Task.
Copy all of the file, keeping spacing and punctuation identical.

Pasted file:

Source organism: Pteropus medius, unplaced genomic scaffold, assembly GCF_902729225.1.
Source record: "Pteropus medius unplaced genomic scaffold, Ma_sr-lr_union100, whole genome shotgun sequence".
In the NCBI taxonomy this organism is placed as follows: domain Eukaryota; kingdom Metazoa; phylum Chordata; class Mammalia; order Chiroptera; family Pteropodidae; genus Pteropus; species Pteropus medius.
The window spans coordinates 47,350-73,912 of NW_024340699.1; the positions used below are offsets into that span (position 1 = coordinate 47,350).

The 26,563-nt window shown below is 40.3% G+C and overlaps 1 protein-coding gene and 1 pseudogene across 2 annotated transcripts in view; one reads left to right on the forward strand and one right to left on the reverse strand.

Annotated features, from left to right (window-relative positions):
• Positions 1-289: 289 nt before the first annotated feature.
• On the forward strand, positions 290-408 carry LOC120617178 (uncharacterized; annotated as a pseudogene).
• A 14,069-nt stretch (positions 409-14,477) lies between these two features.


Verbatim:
Source organism: Pteropus medius, unplaced genomic scaffold, assembly GCF_902729225.1.
Source record: "Pteropus medius unplaced genomic scaffold, Ma_sr-lr_union100, whole genome shotgun sequence".
In the NCBI taxonomy this organism is placed as follows: domain Eukaryota; kingdom Metazoa; phylum Chordata; class Mammalia; order Chiroptera; family Pteropodidae; genus Pteropus; species Pteropus medius.
The window spans coordinates 47,350-73,912 of NW_024340699.1; the positions used below are offsets into that span (position 1 = coordinate 47,350).

The 26,563-nt window shown below is 40.3% G+C and overlaps 1 protein-coding gene and 1 pseudogene across 2 annotated transcripts in view; one reads left to right on the forward strand and one right to left on the reverse strand.

Annotated features, from left to right (window-relative positions):
• Positions 1-289: 289 nt before the first annotated feature.
• On the forward strand, positions 290-408 carry LOC120617178 (uncharacterized; annotated as a pseudogene).
• A 14,069-nt stretch (positions 409-14,477) lies between these two features.